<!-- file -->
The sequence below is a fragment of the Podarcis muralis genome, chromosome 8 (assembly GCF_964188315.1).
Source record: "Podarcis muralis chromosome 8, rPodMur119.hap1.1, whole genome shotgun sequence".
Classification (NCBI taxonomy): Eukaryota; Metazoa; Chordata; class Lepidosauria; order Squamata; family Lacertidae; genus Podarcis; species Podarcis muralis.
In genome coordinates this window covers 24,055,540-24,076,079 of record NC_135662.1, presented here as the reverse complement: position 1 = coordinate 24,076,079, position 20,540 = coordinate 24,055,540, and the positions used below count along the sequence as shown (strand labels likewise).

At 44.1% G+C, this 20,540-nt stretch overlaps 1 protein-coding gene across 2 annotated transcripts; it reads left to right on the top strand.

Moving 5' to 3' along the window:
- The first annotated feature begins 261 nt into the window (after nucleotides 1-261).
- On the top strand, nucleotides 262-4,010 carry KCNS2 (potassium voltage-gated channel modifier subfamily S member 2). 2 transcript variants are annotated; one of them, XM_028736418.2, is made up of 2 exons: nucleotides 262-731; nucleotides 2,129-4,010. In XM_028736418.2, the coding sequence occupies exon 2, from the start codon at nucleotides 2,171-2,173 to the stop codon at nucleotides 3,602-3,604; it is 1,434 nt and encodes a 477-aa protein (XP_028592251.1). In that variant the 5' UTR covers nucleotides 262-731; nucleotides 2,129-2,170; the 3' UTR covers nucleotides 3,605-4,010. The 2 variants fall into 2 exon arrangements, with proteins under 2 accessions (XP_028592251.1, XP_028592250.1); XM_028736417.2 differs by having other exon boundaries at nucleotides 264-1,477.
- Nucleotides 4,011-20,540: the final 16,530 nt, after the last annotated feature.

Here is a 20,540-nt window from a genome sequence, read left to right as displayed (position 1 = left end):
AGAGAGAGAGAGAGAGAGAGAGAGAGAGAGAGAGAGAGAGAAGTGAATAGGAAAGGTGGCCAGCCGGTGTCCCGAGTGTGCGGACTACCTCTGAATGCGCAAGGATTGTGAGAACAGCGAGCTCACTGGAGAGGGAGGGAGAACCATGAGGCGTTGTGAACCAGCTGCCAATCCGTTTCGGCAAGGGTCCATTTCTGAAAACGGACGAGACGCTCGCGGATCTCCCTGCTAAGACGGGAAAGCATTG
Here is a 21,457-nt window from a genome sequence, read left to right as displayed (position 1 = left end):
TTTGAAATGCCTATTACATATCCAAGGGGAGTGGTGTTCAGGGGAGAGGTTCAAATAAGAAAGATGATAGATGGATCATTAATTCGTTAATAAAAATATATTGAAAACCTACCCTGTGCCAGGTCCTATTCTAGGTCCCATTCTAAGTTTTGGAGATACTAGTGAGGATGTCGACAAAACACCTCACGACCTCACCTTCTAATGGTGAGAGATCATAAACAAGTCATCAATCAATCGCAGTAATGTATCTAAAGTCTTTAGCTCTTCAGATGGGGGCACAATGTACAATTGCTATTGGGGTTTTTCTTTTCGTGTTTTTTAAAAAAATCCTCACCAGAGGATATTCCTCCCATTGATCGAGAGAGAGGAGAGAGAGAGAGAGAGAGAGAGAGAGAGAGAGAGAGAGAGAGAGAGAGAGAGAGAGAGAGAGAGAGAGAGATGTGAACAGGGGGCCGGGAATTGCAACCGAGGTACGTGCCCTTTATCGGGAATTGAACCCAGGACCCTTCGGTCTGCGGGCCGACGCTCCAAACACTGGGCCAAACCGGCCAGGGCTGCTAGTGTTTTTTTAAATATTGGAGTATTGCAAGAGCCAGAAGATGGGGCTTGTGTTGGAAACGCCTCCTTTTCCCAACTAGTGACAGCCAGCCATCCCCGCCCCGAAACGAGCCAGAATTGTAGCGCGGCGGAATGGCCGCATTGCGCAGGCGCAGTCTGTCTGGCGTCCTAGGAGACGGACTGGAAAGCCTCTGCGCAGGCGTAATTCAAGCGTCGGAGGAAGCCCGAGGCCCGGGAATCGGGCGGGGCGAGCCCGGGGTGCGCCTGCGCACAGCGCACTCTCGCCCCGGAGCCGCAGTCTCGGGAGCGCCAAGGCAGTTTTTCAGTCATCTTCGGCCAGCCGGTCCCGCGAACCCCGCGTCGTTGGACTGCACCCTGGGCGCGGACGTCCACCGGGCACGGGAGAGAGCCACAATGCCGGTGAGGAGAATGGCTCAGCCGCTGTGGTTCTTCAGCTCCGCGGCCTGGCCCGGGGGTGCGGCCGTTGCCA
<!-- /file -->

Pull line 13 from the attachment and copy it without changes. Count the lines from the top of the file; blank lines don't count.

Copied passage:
TTTGAAATGCCTATTACATATCCAAGGGGAGTGGTGTTCAGGGGAGAGGTTCAAATAAGAAAGATGATAGATGGATCATTAATTCGTTAATAAAAATATATTGAAAACCTACCCTGTGCCAGGTCCTATTCTAGGTCCCATTCTAAGTTTTGGAGATACTAGTGAGGATGTCGACAAAACACCTCACGACCTCACCTTCTAATGGTGAGAGATCATAAACAAGTCATCAATCAATCGCAGTAATGTATCTAAAGTCTTTAGCTCTTCAGATGGGGGCACAATGTACAATTGCTATTGGGGTTTTTCTTTTCGTGTTTTTTAAAAAAATCCTCACCAGAGGATATTCCTCCCATTGATCGAGAGAGAGGAGAGAGAGAGAGAGAGAGAGAGAGAGAGAGAGAGAGAGAGAGAGAGAGAGAGAGAGAGAGAGAGAGAGAGATGTGAACAGGGGGCCGGGAATTGCAACCGAGGTACGTGCCCTTTATCGGGAATTGAACCCAGGACCCTTCGGTCTGCGGGCCGACGCTCCAAACACTGGGCCAAACCGGCCAGGGCTGCTAGTGTTTTTTTAAATATTGGAGTATTGCAAGAGCCAGAAGATGGGGCTTGTGTTGGAAACGCCTCCTTTTCCCAACTAGTGACAGCCAGCCATCCCCGCCCCGAAACGAGCCAGAATTGTAGCGCGGCGGAATGGCCGCATTGCGCAGGCGCAGTCTGTCTGGCGTCCTAGGAGACGGACTGGAAAGCCTCTGCGCAGGCGTAATTCAAGCGTCGGAGGAAGCCCGAGGCCCGGGAATCGGGCGGGGCGAGCCCGGGGTGCGCCTGCGCACAGCGCACTCTCGCCCCGGAGCCGCAGTCTCGGGAGCGCCAAGGCAGTTTTTCAGTCATCTTCGGCCAGCCGGTCCCGCGAACCCCGCGTCGTTGGACTGCACCCTGGGCGCGGACGTCCACCGGGCACGGGAGAGAGCCACAATGCCGGTGAGGAGAATGGCTCAGCCGCTGTGGTTCTTCAGCTCCGCGGCCTGGCCCGGGGGTGCGGCCGTTGCCA